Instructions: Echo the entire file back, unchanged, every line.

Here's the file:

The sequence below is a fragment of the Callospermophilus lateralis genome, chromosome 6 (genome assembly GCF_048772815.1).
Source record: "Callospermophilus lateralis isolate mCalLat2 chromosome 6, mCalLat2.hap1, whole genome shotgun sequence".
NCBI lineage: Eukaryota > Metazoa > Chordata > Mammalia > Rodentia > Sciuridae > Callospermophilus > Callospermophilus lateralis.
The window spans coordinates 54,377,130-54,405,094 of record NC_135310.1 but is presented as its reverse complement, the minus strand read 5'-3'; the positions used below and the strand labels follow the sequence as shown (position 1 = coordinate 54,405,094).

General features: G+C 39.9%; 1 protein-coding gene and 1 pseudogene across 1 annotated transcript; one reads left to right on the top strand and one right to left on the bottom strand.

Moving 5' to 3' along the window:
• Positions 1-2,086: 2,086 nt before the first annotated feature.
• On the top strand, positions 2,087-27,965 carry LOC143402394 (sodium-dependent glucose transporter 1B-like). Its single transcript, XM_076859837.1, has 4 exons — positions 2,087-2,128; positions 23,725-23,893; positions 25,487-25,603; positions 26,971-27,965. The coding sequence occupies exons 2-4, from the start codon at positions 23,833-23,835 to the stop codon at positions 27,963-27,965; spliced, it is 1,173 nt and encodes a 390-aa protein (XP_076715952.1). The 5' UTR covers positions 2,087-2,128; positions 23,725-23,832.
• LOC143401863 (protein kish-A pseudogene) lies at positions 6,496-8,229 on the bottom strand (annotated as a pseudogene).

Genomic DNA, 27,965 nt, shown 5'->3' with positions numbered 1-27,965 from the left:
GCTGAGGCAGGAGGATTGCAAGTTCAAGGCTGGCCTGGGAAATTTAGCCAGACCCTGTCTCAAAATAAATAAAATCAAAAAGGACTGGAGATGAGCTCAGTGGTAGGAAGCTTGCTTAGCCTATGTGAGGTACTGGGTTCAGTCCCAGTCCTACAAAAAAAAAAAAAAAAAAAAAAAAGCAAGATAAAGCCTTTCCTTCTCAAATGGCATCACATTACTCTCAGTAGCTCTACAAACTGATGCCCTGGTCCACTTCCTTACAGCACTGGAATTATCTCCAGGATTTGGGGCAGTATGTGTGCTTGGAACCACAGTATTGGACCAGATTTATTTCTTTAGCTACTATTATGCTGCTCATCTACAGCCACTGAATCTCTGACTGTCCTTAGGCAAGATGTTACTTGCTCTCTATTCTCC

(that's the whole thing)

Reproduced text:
The sequence below is a fragment of the Callospermophilus lateralis genome, chromosome 6 (genome assembly GCF_048772815.1).
Source record: "Callospermophilus lateralis isolate mCalLat2 chromosome 6, mCalLat2.hap1, whole genome shotgun sequence".
NCBI lineage: Eukaryota > Metazoa > Chordata > Mammalia > Rodentia > Sciuridae > Callospermophilus > Callospermophilus lateralis.
The window spans coordinates 54,377,130-54,405,094 of record NC_135310.1 but is presented as its reverse complement, the minus strand read 5'-3'; the positions used below and the strand labels follow the sequence as shown (position 1 = coordinate 54,405,094).

General features: G+C 39.9%; 1 protein-coding gene and 1 pseudogene across 1 annotated transcript; one reads left to right on the top strand and one right to left on the bottom strand.

Moving 5' to 3' along the window:
• Positions 1-2,086: 2,086 nt before the first annotated feature.
• On the top strand, positions 2,087-27,965 carry LOC143402394 (sodium-dependent glucose transporter 1B-like). Its single transcript, XM_076859837.1, has 4 exons — positions 2,087-2,128; positions 23,725-23,893; positions 25,487-25,603; positions 26,971-27,965. The coding sequence occupies exons 2-4, from the start codon at positions 23,833-23,835 to the stop codon at positions 27,963-27,965; spliced, it is 1,173 nt and encodes a 390-aa protein (XP_076715952.1). The 5' UTR covers positions 2,087-2,128; positions 23,725-23,832.
• LOC143401863 (protein kish-A pseudogene) lies at positions 6,496-8,229 on the bottom strand (annotated as a pseudogene).

Genomic DNA, 27,965 nt, shown 5'->3' with positions numbered 1-27,965 from the left:
GCTGAGGCAGGAGGATTGCAAGTTCAAGGCTGGCCTGGGAAATTTAGCCAGACCCTGTCTCAAAATAAATAAAATCAAAAAGGACTGGAGATGAGCTCAGTGGTAGGAAGCTTGCTTAGCCTATGTGAGGTACTGGGTTCAGTCCCAGTCCTACAAAAAAAAAAAAAAAAAAAAAAAAGCAAGATAAAGCCTTTCCTTCTCAAATGGCATCACATTACTCTCAGTAGCTCTACAAACTGATGCCCTGGTCCACTTCCTTACAGCACTGGAATTATCTCCAGGATTTGGGGCAGTATGTGTGCTTGGAACCACAGTATTGGACCAGATTTATTTCTTTAGCTACTATTATGCTGCTCATCTACAGCCACTGAATCTCTGACTGTCCTTAGGCAAGATGTTACTTGCTCTCTATTCTCC